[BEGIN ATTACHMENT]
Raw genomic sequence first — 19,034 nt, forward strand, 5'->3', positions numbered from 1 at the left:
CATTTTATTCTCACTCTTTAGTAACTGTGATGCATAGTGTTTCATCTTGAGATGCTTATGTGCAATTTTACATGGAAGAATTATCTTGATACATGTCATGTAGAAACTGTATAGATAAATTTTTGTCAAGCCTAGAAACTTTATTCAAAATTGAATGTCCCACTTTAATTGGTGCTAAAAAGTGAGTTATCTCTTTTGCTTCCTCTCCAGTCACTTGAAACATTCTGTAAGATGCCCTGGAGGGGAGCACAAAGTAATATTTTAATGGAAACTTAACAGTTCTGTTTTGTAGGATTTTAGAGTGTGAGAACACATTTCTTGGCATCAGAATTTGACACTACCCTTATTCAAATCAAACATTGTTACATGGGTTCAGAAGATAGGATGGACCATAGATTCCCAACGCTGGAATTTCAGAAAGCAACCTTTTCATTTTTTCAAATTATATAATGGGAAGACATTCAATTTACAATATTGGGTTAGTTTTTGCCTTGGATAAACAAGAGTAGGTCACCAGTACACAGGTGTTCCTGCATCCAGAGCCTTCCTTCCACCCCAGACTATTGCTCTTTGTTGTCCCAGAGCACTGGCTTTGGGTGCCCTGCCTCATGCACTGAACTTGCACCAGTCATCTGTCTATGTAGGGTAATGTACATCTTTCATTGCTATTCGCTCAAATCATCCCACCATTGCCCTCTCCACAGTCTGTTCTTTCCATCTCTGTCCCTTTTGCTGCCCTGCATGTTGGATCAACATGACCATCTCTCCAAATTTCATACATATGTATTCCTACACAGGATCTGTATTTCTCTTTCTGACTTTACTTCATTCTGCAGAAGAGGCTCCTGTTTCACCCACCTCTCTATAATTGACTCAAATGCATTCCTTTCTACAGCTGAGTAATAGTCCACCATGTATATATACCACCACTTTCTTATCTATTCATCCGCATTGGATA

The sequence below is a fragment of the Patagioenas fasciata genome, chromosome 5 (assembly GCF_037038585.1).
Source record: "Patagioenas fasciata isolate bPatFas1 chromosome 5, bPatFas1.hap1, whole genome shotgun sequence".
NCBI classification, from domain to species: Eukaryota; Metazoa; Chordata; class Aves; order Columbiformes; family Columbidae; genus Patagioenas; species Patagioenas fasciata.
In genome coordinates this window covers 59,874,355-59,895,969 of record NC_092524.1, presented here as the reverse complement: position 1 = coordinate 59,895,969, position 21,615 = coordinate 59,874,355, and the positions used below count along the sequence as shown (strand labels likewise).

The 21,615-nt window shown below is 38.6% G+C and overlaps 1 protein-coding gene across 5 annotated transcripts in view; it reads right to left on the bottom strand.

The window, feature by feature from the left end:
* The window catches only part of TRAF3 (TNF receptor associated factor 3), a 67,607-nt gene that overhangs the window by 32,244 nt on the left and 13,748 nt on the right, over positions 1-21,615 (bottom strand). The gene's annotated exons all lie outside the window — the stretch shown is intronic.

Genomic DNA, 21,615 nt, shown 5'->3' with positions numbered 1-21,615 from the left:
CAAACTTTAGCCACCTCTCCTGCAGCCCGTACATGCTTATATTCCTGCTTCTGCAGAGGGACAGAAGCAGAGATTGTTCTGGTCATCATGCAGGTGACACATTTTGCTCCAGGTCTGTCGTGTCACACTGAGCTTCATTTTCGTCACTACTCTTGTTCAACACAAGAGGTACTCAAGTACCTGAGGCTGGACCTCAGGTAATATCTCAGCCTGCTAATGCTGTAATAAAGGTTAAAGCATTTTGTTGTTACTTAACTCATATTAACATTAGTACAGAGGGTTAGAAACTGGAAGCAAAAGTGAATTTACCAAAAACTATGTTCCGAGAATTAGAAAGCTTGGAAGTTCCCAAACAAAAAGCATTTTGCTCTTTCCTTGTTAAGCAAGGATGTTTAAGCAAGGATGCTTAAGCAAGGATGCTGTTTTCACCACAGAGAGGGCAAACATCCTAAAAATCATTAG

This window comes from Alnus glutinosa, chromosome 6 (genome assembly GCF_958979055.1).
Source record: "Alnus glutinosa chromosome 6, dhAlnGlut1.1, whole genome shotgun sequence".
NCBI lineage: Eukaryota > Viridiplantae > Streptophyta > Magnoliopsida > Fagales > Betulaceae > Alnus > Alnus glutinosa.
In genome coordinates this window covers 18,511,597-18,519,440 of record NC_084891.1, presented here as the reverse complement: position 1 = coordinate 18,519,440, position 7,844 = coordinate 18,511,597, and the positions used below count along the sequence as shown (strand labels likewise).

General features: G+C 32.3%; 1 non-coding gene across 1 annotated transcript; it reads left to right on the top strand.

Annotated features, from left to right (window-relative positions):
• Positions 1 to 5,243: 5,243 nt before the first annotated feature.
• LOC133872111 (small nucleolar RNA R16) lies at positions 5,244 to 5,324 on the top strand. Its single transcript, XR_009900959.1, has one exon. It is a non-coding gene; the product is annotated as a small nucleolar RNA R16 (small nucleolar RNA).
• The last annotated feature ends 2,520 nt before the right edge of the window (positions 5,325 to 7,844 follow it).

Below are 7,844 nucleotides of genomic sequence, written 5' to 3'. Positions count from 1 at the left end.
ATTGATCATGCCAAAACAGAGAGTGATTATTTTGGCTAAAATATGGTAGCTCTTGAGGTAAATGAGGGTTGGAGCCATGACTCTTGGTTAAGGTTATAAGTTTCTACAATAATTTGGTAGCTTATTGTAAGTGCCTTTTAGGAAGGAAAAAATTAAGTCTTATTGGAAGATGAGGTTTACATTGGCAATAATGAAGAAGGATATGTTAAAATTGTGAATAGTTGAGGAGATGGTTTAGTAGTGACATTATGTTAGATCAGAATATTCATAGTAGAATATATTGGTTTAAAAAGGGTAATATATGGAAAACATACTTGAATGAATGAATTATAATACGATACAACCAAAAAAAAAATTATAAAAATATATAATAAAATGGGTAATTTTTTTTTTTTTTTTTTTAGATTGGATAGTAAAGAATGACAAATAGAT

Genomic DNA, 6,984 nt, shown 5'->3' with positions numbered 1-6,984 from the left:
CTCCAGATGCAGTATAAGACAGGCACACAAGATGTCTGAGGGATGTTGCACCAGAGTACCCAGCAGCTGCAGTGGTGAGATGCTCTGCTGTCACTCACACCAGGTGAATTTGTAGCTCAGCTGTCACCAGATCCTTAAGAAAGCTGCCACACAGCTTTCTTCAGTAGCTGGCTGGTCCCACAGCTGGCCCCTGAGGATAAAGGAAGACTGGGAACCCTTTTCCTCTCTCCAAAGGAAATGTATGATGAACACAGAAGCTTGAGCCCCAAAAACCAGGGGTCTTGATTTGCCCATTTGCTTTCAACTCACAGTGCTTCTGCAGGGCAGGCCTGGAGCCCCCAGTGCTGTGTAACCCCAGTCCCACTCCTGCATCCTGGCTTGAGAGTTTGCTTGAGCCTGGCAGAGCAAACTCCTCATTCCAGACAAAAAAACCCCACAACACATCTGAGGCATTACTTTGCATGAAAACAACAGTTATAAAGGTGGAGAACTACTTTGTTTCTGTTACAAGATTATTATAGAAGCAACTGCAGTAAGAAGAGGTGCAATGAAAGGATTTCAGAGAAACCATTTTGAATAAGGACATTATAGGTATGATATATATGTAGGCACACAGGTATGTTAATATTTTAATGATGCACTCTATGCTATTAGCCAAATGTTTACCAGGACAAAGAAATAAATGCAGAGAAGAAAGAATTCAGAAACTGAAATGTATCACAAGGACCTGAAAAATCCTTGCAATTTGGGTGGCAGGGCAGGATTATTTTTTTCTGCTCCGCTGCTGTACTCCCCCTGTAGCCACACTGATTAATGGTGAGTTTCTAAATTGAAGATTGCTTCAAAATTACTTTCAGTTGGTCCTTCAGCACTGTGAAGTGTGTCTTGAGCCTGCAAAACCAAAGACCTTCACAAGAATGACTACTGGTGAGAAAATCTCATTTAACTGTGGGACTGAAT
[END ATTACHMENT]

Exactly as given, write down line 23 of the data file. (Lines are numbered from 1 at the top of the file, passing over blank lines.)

Genomic DNA, 6,984 nt, shown 5'->3' with positions numbered 1-6,984 from the left: